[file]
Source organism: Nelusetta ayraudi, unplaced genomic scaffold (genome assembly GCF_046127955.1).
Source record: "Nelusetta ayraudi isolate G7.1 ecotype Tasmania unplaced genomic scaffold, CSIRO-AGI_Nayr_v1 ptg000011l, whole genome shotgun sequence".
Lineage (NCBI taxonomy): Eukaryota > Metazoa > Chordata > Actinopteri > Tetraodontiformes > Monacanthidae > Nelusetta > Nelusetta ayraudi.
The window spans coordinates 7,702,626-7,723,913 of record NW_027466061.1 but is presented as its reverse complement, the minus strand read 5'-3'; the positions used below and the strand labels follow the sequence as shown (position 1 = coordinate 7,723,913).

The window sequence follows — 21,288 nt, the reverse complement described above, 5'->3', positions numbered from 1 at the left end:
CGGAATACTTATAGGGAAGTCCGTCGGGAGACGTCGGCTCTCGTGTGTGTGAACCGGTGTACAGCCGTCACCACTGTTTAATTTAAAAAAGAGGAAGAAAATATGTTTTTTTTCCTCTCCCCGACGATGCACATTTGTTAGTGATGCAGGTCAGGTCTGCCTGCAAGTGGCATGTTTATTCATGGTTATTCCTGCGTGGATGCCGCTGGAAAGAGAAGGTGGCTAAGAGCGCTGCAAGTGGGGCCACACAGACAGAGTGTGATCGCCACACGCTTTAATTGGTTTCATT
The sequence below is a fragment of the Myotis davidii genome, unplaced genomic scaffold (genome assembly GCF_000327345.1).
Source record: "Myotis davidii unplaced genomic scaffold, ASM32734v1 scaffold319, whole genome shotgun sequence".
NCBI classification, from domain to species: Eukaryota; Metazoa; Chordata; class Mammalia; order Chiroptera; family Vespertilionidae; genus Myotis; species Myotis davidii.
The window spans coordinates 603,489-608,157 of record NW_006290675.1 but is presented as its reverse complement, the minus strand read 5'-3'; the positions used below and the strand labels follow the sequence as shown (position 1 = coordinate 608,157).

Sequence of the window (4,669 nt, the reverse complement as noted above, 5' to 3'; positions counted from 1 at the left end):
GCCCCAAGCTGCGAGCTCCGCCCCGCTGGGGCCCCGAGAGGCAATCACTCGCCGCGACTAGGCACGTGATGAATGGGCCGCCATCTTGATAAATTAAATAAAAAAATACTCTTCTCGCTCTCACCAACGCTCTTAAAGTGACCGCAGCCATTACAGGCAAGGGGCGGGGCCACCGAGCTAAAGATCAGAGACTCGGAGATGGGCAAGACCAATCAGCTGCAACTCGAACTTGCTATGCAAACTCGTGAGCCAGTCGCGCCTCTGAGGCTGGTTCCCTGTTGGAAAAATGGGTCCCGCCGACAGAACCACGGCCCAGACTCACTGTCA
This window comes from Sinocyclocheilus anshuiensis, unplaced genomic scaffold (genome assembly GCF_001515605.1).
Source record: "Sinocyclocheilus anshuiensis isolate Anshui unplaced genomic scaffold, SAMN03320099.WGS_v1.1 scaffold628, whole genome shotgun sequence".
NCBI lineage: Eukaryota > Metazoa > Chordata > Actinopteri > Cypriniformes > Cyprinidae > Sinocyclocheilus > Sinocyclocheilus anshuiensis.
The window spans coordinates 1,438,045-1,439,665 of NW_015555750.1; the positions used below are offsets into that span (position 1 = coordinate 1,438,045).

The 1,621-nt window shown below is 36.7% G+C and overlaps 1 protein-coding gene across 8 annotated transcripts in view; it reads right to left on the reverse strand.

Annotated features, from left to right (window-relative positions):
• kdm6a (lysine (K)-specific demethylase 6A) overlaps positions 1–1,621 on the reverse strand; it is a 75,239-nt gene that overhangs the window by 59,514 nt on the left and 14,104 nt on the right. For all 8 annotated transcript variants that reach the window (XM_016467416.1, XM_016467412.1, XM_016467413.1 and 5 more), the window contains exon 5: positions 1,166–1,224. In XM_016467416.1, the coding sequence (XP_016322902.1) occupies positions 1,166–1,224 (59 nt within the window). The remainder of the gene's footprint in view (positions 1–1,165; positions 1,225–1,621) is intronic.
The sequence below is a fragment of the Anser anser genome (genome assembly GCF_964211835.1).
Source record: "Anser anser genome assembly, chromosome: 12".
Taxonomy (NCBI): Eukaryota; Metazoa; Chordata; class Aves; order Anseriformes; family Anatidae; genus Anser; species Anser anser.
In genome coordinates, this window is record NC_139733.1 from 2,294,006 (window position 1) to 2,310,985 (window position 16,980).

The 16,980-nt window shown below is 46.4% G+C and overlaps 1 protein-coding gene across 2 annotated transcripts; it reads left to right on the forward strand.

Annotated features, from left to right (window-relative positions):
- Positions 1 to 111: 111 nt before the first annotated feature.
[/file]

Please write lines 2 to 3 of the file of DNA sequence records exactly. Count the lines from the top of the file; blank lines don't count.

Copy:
Source record: "Nelusetta ayraudi isolate G7.1 ecotype Tasmania unplaced genomic scaffold, CSIRO-AGI_Nayr_v1 ptg000011l, whole genome shotgun sequence".
Lineage (NCBI taxonomy): Eukaryota > Metazoa > Chordata > Actinopteri > Tetraodontiformes > Monacanthidae > Nelusetta > Nelusetta ayraudi.